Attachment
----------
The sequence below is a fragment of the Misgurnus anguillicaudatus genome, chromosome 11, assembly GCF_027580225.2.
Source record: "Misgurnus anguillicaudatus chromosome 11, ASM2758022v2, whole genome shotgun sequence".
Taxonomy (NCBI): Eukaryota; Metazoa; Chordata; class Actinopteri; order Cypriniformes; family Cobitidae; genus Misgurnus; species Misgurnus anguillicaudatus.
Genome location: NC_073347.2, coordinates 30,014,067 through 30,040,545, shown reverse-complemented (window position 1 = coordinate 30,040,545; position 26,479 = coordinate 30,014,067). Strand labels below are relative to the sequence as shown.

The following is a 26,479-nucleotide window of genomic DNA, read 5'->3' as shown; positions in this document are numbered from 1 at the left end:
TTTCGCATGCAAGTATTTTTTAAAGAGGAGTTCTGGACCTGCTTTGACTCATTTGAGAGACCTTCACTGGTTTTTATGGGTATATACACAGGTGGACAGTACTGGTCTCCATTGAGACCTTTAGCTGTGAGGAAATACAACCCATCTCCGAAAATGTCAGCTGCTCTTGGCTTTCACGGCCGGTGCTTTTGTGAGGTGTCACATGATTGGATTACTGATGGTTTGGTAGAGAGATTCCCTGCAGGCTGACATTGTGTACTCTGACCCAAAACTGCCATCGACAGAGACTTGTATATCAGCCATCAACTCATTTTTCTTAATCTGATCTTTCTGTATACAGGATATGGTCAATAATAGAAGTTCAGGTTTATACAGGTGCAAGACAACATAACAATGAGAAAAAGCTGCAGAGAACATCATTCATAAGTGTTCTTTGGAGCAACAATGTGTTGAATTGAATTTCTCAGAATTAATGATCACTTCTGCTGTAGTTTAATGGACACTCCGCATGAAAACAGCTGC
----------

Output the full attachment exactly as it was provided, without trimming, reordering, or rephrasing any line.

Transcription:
The sequence below is a fragment of the Misgurnus anguillicaudatus genome, chromosome 11, assembly GCF_027580225.2.
Source record: "Misgurnus anguillicaudatus chromosome 11, ASM2758022v2, whole genome shotgun sequence".
Taxonomy (NCBI): Eukaryota; Metazoa; Chordata; class Actinopteri; order Cypriniformes; family Cobitidae; genus Misgurnus; species Misgurnus anguillicaudatus.
Genome location: NC_073347.2, coordinates 30,014,067 through 30,040,545, shown reverse-complemented (window position 1 = coordinate 30,040,545; position 26,479 = coordinate 30,014,067). Strand labels below are relative to the sequence as shown.

The following is a 26,479-nucleotide window of genomic DNA, read 5'->3' as shown; positions in this document are numbered from 1 at the left end:
TTTCGCATGCAAGTATTTTTTAAAGAGGAGTTCTGGACCTGCTTTGACTCATTTGAGAGACCTTCACTGGTTTTTATGGGTATATACACAGGTGGACAGTACTGGTCTCCATTGAGACCTTTAGCTGTGAGGAAATACAACCCATCTCCGAAAATGTCAGCTGCTCTTGGCTTTCACGGCCGGTGCTTTTGTGAGGTGTCACATGATTGGATTACTGATGGTTTGGTAGAGAGATTCCCTGCAGGCTGACATTGTGTACTCTGACCCAAAACTGCCATCGACAGAGACTTGTATATCAGCCATCAACTCATTTTTCTTAATCTGATCTTTCTGTATACAGGATATGGTCAATAATAGAAGTTCAGGTTTATACAGGTGCAAGACAACATAACAATGAGAAAAAGCTGCAGAGAACATCATTCATAAGTGTTCTTTGGAGCAACAATGTGTTGAATTGAATTTCTCAGAATTAATGATCACTTCTGCTGTAGTTTAATGGACACTCCGCATGAAAACAGCTGC